Suicide & Substance Abuse

young woman at the beach with knees drawn up to her chest very distraught - suicideAccording to the CDC, suicide is a leading cause of death in the United States. There were 45,979 deaths as a result of suicide in 2020—the equivalent of about one death every 11 minutes.

Many factors affect a person’s suicide risk, including poverty, childhood trauma, bullying, and a family history of suicide. However, one risk factor that is often overlooked is substance abuse.

Substance Abuse Worsens Depression Symptoms

Depression is the most common mental health disorder in the United States. According to the National Institute of Mental Health, 21 million adults had at least one major depressive episode in 2020.

People who are suffering from depression often turn to drugs and alcohol to self-medicate the symptoms of their condition. While being under the influence can provide temporary relief, substance abuse does more harm than good in the long run. As a person develops a tolerance for the abused substance, they start to become physically dependent on it and experience withdrawal symptoms when they are unable to use. Over time, substance abuse causes changes in brain chemistry that increase depression-related symptoms. For example, alcohol interferes with the release of several neurotransmitters that are linked to mood regulation, including serotonin and norepinephrine.

Substance Abuse Impairs Judgment

People who are under the influence of addictive substances are prone to risky and irrational behavior. This impaired judgment can lead to suicide when a person lacks the ability to rationally process a situation. For example, someone who is drinking or getting high after the breakup of a romantic relationship may start to feel as though they’ll never find love again instead of recognizing that the relationship just wasn’t the right “fit” for their current circumstances. This catastrophizing is a cognitive distortion that can make an active attempt at self-harm seem reasonable in the heat of the moment.

Public health experts also believe that many overdoses are actually unrecognized suicides. A person who is experiencing an emotional crisis may take a higher-than-normal dose of a drug in an attempt to stop their pain. They may be actively wishing to end their life, indifferent to the possibility of death, or simply playing a version of Russian roulette. (It is a common misconception that suicide must involve a note, as recent studies have found that as many as 80% of those who die by suicide do not leave a note behind.)

Substance Abuse Causes Social Isolation

Addiction can cause people to do things that are hurtful to others:

  • Skipping social commitments to spend more time using
  • Breaking promises
  • Lying about substance use
  • Stealing to fund an addiction
  • Becoming physically aggressive during an argument

Over time, it’s common for addiction-related behaviors to cause estrangement with friends and family. Some people may cease contact out of anger and a desire for self-preservation. Others may be setting boundaries on what behaviors they’re willing to tolerate to avoid enabling the addiction.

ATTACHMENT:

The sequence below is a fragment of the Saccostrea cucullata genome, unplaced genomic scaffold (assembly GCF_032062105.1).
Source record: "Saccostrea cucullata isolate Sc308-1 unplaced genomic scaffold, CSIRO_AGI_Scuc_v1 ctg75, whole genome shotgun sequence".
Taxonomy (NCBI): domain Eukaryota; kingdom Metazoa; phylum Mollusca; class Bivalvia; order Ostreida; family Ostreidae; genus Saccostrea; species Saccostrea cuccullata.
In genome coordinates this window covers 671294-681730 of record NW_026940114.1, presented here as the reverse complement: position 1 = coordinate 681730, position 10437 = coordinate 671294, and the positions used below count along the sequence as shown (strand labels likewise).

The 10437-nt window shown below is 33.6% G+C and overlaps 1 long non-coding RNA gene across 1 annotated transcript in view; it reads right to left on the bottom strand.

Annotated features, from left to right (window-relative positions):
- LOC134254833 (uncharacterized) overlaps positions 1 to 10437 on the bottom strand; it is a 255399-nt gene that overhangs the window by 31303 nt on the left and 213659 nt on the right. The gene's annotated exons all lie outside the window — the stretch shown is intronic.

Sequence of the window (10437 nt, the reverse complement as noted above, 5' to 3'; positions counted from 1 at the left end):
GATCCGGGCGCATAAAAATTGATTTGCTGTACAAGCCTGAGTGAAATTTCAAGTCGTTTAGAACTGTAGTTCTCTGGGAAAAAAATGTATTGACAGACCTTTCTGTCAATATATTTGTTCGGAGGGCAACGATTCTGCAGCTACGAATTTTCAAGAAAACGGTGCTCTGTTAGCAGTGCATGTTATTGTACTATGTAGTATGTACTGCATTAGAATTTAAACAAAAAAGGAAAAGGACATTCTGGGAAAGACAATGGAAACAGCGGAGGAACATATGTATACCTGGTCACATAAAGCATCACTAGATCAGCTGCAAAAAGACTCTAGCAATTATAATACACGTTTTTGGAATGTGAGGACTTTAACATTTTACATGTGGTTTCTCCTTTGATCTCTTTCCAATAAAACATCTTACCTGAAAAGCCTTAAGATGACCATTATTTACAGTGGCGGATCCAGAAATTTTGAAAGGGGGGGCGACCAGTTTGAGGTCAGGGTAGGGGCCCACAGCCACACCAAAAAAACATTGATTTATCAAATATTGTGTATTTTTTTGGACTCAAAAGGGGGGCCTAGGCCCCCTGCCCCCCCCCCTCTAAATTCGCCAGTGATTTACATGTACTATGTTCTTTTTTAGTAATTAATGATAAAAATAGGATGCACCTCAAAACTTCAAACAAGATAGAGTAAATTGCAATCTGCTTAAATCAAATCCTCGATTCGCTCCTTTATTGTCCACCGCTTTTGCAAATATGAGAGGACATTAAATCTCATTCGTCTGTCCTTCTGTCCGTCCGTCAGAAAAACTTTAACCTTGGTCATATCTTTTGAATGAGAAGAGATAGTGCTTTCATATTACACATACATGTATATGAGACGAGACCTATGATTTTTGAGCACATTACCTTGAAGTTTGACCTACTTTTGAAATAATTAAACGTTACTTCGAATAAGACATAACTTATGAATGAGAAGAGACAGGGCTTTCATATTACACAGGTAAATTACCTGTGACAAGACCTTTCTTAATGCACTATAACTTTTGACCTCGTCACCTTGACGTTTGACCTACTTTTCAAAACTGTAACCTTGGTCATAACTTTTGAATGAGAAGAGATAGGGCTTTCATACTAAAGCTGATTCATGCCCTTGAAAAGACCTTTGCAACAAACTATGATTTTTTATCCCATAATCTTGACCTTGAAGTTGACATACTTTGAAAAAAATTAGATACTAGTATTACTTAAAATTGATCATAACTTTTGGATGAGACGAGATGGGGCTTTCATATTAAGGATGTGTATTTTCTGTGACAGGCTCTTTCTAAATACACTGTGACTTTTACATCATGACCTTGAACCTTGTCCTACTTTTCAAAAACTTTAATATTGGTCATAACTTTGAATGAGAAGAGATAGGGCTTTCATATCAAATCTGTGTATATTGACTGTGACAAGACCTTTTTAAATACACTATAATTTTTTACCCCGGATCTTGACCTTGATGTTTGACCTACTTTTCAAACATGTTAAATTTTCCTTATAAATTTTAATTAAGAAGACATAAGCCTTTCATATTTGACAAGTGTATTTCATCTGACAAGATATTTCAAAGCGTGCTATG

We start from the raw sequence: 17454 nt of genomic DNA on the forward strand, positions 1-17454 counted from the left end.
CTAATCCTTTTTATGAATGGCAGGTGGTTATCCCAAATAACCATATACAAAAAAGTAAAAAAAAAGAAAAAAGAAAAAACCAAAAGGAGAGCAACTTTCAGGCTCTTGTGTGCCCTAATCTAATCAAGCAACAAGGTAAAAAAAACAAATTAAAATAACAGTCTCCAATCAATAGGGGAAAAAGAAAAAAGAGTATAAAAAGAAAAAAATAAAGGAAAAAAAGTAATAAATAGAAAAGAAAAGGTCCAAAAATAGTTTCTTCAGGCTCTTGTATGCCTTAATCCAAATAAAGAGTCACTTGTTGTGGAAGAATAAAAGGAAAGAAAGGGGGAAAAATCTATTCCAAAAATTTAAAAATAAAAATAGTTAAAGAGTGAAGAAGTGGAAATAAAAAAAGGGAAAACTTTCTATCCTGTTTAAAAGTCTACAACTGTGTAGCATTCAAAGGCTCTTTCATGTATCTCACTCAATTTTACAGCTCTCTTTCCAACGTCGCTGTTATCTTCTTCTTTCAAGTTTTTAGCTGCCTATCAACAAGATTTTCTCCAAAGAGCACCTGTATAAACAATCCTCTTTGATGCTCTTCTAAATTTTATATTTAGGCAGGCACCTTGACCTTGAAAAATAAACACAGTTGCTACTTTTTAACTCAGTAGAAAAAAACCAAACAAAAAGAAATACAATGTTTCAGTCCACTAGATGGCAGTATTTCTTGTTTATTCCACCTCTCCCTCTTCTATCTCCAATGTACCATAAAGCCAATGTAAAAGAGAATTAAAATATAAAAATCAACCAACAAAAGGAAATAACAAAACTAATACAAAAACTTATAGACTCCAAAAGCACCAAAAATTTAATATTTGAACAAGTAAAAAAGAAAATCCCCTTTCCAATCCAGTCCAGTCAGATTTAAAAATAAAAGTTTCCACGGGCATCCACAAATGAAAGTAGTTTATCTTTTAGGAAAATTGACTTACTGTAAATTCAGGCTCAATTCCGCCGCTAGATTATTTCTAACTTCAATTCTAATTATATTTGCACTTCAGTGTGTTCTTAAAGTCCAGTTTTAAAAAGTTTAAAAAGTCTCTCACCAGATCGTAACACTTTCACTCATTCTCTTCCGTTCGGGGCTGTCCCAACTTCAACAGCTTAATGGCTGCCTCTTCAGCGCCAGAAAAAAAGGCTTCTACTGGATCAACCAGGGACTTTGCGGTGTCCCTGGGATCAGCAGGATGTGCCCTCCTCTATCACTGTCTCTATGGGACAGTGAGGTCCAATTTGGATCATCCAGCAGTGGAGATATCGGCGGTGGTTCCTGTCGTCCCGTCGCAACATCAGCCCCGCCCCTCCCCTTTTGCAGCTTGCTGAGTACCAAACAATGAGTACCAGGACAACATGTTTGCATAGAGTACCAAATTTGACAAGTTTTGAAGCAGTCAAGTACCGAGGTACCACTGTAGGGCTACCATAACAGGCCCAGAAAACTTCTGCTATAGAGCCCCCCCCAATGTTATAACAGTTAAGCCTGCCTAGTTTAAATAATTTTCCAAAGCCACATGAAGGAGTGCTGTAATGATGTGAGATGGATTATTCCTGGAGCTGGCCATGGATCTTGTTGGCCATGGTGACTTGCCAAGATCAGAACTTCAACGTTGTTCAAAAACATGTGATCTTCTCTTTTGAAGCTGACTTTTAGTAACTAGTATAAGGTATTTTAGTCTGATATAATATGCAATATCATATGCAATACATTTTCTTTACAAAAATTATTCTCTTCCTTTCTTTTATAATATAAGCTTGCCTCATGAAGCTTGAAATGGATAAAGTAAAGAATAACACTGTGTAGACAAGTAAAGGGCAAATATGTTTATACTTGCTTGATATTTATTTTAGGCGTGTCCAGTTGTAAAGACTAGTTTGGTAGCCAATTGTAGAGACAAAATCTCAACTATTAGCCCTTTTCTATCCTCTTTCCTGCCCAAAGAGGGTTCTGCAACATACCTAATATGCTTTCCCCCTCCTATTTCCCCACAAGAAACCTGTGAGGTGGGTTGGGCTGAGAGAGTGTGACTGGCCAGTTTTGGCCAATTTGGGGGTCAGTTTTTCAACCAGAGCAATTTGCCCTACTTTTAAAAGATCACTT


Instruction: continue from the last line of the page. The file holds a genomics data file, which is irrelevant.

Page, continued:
Social isolation is one of the most significant risk factors for suicide. People who do not believe that they can discuss how they are feeling with others are more likely to engage in self-harm.

Some experts believe the link between social isolation and suicide is a key reason why suicide rates are highest among men. Due to societal expectations regarding traditional gender roles, women often have stronger social connections to friends, family, and the community at large when compared to their male counterparts.

Help Is Available

Although there is a strong link between substance abuse and suicide, there are many support resources available to help people get the mental health care they need. With the right treatment, a person struggling with substance abuse and suicidal thoughts can build a brighter future.

If you are in immediate danger of self-harm, call 911. In the emergency room, a mental health crisis professional will evaluate you to determine what level of care you need. They’ll ask questions such as if you have a plan for self-harm, what issues are going on in your life, if you’ve previously been hospitalized, and what medications you are taking.

If you are not in immediate danger, you can call the National Suicide Prevention Lifeline at 1-800-273-8255. This number is answered 24/7 and provides free, confidential support for people in distress as well as connections to crisis resources. (If you are worried about a friend or family member, this number can also provide guidance to help you determine the best way to help your loved one.)

St. Joseph Institute for Addiction Is Ready to Support Your Recovery

Typically, healthcare professionals will recommend that a person struggling with substance abuse and suicidal thoughts enter a residential addiction treatment program with the capacity to treat co-occurring mental health disorders. At St. Joseph Institute for Addiction, we provide care that is personalized to fit individual needs and focuses on providing clients with the tools they need to lead a wellness-focused lifestyle. Our substance abuse treatment center is located in the rolling mountains of central Pennsylvania with a resort-like setting that includes log and stone lodges, a library, gym, wellness center, lounges, chapel, recreation areas, and miles of walking trails. Contact us today to learn more about how our program can help you heal your mind, body, and spirit.

Looking for an addiction treatment center in Pennsylvania? To learn more about SJI Pennsylvania addiction rehab, and our programs, please contact us at (888) 352-3297.